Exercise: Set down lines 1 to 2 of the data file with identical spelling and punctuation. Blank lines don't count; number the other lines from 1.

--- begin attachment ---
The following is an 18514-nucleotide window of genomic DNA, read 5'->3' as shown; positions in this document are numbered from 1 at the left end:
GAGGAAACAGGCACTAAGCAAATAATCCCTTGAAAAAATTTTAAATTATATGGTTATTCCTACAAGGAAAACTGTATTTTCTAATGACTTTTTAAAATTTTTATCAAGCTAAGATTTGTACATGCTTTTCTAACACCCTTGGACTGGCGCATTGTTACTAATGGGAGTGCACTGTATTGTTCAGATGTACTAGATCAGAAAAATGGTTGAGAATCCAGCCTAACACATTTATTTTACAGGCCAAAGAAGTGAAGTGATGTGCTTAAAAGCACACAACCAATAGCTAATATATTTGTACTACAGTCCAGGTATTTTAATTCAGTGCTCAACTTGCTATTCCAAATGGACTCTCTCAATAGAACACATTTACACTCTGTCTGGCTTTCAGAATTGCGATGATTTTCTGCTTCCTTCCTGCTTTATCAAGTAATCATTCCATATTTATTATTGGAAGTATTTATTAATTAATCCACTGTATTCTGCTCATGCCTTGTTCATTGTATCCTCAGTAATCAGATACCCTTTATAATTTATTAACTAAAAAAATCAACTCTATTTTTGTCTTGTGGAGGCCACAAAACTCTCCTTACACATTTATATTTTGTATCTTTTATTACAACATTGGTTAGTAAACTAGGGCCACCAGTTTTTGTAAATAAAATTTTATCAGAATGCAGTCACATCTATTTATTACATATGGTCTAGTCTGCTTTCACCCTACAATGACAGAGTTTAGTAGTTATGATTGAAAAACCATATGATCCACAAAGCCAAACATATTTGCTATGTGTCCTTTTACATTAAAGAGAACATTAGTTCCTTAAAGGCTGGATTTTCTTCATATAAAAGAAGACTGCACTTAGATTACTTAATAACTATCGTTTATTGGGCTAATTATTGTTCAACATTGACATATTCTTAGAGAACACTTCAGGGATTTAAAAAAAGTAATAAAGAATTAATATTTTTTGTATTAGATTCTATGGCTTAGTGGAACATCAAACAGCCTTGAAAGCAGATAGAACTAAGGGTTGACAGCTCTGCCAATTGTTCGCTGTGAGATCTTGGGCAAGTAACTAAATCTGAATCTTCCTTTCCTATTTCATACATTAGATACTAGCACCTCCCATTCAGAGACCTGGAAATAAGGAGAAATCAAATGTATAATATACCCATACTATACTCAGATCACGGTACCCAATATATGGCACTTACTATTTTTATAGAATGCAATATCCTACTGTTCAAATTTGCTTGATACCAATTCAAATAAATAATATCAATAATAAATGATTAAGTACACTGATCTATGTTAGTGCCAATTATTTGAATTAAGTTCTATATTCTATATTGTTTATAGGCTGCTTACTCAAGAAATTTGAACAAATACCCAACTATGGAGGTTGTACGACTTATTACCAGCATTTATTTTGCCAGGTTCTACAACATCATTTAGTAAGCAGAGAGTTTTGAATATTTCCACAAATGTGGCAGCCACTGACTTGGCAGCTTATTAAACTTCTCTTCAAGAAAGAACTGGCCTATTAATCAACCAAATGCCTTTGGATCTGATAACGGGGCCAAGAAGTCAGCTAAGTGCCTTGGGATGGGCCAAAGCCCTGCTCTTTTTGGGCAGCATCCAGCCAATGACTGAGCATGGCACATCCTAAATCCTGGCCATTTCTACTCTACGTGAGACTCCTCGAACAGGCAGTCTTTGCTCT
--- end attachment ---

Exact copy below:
The following is an 18514-nucleotide window of genomic DNA, read 5'->3' as shown; positions in this document are numbered from 1 at the left end:
GAGGAAACAGGCACTAAGCAAATAATCCCTTGAAAAAATTTTAAATTATATGGTTATTCCTACAAGGAAAACTGTATTTTCTAATGACTTTTTAAAATTTTTATCAAGCTAAGATTTGTACATGCTTTTCTAACACCCTTGGACTGGCGCATTGTTACTAATGGGAGTGCACTGTATTGTTCAGATGTACTAGATCAGAAAAATGGTTGAGAATCCAGCCTAACACATTTATTTTACAGGCCAAAGAAGTGAAGTGATGTGCTTAAAAGCACACAACCAATAGCTAATATATTTGTACTACAGTCCAGGTATTTTAATTCAGTGCTCAACTTGCTATTCCAAATGGACTCTCTCAATAGAACACATTTACACTCTGTCTGGCTTTCAGAATTGCGATGATTTTCTGCTTCCTTCCTGCTTTATCAAGTAATCATTCCATATTTATTATTGGAAGTATTTATTAATTAATCCACTGTATTCTGCTCATGCCTTGTTCATTGTATCCTCAGTAATCAGATACCCTTTATAATTTATTAACTAAAAAAATCAACTCTATTTTTGTCTTGTGGAGGCCACAAAACTCTCCTTACACATTTATATTTTGTATCTTTTATTACAACATTGGTTAGTAAACTAGGGCCACCAGTTTTTGTAAATAAAATTTTATCAGAATGCAGTCACATCTATTTATTACATATGGTCTAGTCTGCTTTCACCCTACAATGACAGAGTTTAGTAGTTATGATTGAAAAACCATATGATCCACAAAGCCAAACATATTTGCTATGTGTCCTTTTACATTAAAGAGAACATTAGTTCCTTAAAGGCTGGATTTTCTTCATATAAAAGAAGACTGCACTTAGATTACTTAATAACTATCGTTTATTGGGCTAATTATTGTTCAACATTGACATATTCTTAGAGAACACTTCAGGGATTTAAAAAAAGTAATAAAGAATTAATATTTTTTGTATTAGATTCTATGGCTTAGTGGAACATCAAACAGCCTTGAAAGCAGATAGAACTAAGGGTTGACAGCTCTGCCAATTGTTCGCTGTGAGATCTTGGGCAAGTAACTAAATCTGAATCTTCCTTTCCTATTTCATACATTAGATACTAGCACCTCCCATTCAGAGACCTGGAAATAAGGAGAAATCAAATGTATAATATACCCATACTATACTCAGATCACGGTACCCAATATATGGCACTTACTATTTTTATAGAATGCAATATCCTACTGTTCAAATTTGCTTGATACCAATTCAAATAAATAATATCAATAATAAATGATTAAGTACACTGATCTATGTTAGTGCCAATTATTTGAATTAAGTTCTATATTCTATATTGTTTATAGGCTGCTTACTCAAGAAATTTGAACAAATACCCAACTATGGAGGTTGTACGACTTATTACCAGCATTTATTTTGCCAGGTTCTACAACATCATTTAGTAAGCAGAGAGTTTTGAATATTTCCACAAATGTGGCAGCCACTGACTTGGCAGCTTATTAAACTTCTCTTCAAGAAAGAACTGGCCTATTAATCAACCAAATGCCTTTGGATCTGATAACGGGGCCAAGAAGTCAGCTAAGTGCCTTGGGATGGGCCAAAGCCCTGCTCTTTTTGGGCAGCATCCAGCCAATGACTGAGCATGGCACATCCTAAATCCTGGCCATTTCTACTCTACGTGAGACTCCTCGAACAGGCAGTCTTTGCTCT